Arts, Culture & Media

This haunting soul music is straight from the Transylvanian mountains. Seriously.

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Zmei3 gets down in Romania.

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The band Zmei3 (pronounced "zmay-tray") has roots in Romanian folk music, but the four members now reside in Berlin. They call their sound "rough Romanian soul." It's from the city, not the country. And with two Germans in the quartet, the band is also about introducing their take on this music to new audiences and fresh ears.

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It's not a typical line-up of musicians, either, for songs that recall gypsy style: haunting vocals, acoustic guitar and bass, and vibraphones. But the sound transports the listener to the Romanian mountains, where lead singer Paula Turcas is originally from. Transylvania in fact.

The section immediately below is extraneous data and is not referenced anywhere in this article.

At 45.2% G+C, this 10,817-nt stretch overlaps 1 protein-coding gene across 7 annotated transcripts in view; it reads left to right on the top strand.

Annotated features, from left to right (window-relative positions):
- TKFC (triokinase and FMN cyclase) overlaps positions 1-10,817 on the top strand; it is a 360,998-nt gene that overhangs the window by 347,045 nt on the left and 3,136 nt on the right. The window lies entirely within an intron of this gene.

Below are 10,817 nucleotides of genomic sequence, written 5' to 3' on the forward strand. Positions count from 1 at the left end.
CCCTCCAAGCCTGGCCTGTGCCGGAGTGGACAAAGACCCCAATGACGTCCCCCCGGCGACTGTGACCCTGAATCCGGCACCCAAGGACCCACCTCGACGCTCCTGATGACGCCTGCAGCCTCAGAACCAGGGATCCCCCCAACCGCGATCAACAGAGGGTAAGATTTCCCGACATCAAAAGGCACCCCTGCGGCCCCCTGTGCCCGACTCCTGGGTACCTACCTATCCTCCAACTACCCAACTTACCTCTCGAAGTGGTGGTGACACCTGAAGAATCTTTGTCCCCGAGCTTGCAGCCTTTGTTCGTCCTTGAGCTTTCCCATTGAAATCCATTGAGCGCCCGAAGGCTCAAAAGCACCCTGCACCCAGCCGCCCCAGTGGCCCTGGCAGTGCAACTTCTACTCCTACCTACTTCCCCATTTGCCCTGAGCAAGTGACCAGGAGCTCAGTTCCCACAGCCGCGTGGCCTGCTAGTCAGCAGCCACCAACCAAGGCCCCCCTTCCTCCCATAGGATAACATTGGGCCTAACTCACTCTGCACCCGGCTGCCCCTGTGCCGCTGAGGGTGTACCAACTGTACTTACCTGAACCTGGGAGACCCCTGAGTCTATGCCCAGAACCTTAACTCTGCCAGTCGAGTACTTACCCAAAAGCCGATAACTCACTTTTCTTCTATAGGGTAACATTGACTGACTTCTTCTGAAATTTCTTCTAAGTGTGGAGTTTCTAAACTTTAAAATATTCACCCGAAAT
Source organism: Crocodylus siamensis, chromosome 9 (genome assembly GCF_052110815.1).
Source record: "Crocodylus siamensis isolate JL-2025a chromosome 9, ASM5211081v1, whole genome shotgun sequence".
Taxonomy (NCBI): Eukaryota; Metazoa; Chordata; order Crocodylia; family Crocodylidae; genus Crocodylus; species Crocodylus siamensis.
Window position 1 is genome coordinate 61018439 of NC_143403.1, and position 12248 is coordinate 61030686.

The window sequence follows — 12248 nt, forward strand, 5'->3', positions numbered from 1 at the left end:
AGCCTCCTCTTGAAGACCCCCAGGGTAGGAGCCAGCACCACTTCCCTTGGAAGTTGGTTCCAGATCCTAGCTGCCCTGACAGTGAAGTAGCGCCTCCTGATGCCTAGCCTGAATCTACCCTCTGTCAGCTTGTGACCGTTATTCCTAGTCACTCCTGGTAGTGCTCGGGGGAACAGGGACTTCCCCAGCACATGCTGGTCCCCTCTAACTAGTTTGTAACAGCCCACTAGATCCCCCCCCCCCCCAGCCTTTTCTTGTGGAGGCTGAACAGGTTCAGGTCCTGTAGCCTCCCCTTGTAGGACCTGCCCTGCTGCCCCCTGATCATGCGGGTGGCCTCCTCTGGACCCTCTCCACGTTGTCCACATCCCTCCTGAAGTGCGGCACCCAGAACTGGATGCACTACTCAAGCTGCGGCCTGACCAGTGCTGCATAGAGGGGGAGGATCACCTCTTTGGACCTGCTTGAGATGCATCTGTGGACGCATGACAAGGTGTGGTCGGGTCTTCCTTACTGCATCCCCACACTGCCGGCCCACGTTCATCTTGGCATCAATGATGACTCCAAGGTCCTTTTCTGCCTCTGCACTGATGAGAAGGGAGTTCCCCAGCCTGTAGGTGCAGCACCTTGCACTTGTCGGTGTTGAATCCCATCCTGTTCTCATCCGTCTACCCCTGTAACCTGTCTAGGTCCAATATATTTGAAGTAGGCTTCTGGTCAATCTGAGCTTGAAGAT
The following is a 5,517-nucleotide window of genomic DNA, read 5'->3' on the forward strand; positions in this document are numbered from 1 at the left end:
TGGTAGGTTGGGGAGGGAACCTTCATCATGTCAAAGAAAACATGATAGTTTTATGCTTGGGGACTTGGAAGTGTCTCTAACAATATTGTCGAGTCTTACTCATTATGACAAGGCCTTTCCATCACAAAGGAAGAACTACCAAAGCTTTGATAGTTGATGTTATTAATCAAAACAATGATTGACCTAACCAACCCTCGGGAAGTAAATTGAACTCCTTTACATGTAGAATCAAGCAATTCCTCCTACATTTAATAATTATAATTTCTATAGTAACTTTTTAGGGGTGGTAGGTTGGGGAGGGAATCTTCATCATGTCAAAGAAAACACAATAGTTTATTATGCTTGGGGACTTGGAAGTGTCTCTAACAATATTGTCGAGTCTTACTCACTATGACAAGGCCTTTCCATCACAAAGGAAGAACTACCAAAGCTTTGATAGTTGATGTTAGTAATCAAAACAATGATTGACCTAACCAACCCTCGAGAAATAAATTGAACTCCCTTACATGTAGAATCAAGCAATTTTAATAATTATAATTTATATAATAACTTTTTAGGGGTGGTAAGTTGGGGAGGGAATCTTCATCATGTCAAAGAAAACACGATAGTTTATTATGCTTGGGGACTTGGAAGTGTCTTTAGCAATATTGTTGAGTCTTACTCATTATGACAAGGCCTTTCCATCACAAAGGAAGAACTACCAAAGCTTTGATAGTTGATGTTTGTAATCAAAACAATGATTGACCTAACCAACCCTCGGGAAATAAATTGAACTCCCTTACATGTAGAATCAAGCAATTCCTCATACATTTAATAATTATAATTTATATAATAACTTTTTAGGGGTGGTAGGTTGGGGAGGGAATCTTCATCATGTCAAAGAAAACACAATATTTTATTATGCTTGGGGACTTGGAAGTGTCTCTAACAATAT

SixDegrees Records in San Francisco released the band's album, which was produced by Ian Brennan. He's a man who is used to out-of-the-way places as locations to record albums (a recent one was recorded in a prison in Malawi). And for this project, Brennan followed the band to their roots in Romania.

To better understand what inspires Zmei3 and where their sound comes from, the trip was filmed by director Roman Rhode as a documentary.

For the two Romanians, it was a homecoming, and a chance to show their German bandmates what inspires their music. The Germans weren't quite sure what to expect.

"Zmei3: Trip Through Transylvania" will be widely available soon. The World offers you this exclusive world premiere.

Correction: An earlier version of this story listed the wrong name for the documentary's director.